Australian Theatre Forum: What’s this innovation thing about, anyway?
Innovation. It’s a curious beast, isn’t it? It seems to have become the catch-all cry for something “different” in theatre. In Adelaide there is an interesting relationship to the word in relationship to the arts, because the Adelaide Critics Circle Awards presents the Independent Arts Foundation Award for Innovation.
Last year, the nominees were:
Of which wouldn’t define any as being particularly innovative, which, to play the dictionary game, my computer tells me is “featuring new methods, advanced and original; introducing new ideas; original and creative in thinking”. So I’m certainly in the call of people to stop using the word innovative. Facilitated by Janenne Willis (Undercurrent/Next Wave), the Ideas In Motion panel put to four respondents:
Are we thinking for innovation? Or are our organisations and practices entrenching old habits? What do we need to hold onto and what do we need to leave behind to negotiate our ever- evolving worlds?
Janenne introduced us with the story of the four-minute mile: it was once seen as an impossible barrier, no man could possibly run that fast. When it was broken once, it was broken again, and again, and again in quick succession. What barriers are real, and what barriers are perceived?
Four different speakers from four different backgrounds, and what you are going to get are four different responses to the questions. But what was a striking similarity from all panellists was: in order to look to the future, to create work that is innovative in a modern Australian context, and to create work which can look into the future we need to look into our past.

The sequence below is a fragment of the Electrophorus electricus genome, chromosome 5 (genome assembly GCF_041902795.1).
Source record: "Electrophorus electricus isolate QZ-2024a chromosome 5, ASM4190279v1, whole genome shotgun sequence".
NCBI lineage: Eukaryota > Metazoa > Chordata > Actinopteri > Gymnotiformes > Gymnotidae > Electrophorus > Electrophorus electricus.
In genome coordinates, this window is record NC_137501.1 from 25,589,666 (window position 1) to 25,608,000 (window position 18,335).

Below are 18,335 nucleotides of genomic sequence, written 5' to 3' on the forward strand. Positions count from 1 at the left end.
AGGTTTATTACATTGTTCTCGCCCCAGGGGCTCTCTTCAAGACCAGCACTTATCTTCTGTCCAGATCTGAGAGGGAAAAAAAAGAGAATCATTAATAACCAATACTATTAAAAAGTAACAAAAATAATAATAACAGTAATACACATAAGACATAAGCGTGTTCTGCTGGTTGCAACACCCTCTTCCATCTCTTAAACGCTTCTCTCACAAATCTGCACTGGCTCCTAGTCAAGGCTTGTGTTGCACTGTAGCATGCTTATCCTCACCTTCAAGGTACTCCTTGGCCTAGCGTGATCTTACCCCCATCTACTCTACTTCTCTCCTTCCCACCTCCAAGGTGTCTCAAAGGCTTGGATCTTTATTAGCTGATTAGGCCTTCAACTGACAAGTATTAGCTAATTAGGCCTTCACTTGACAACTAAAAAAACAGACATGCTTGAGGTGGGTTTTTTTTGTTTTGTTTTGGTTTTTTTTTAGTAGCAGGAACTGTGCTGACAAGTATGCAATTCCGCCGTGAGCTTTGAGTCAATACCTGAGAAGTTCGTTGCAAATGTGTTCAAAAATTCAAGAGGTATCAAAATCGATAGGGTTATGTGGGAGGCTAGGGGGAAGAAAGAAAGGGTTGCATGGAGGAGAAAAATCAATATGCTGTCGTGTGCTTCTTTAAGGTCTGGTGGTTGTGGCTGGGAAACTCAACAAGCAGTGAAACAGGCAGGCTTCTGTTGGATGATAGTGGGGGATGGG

Alison Croggon told us “the new is only recognisable in knowing what is old”; Amitesh Grover spoke of theatre that is happening in India where “the past is made to talk with the presence, and look into the future”; Cathy Hunt asked us to look towards the UK, how funding has being affected, and what we can take from this in our healthier finical climate; Sandra Phillips spoke of Indigenous authors, and bodies of works which took years to create.
As someone who never studied theatre post high school (and so probably never had a proper chance to hate this): I have found self-study of Australian theatre history (and greater theatre history) incredibly important. And getting back to the idea of innovation (although all four panellists really sprung off this topic in different ways): how do you know if you’re original if you don’t know what came before you?
In the Rest Area at Metro Arts on Sunday talking about critics, someone said one of the best roles theatre critics can have is to tell you “ah yes, you’re doing the same work which such and such made in the 70s.” I’m clearly nowhere near that stage, but I love critics that have the ability to frame work and artists within a broader context, and then pass that knowledge on.
Looking to the future, Alison said, “Resources in every direction are under critical pressures. One resource is infinite, and that’s our imagination.”; Amitesh looked at a state of theatre where “innovation is not just in front of us, it is between us.” Cathy questioned if “we as a sector are as resilient as we need to be to challenge what is coming to us in the future”, and Sandra wants us to find a more diverse Australia on screens (and on stage): “the Australian imagination needs some reimagining.”
Rather than innovation, perhaps all we need to ask for is imagination: as simple and complex as whatever than word means.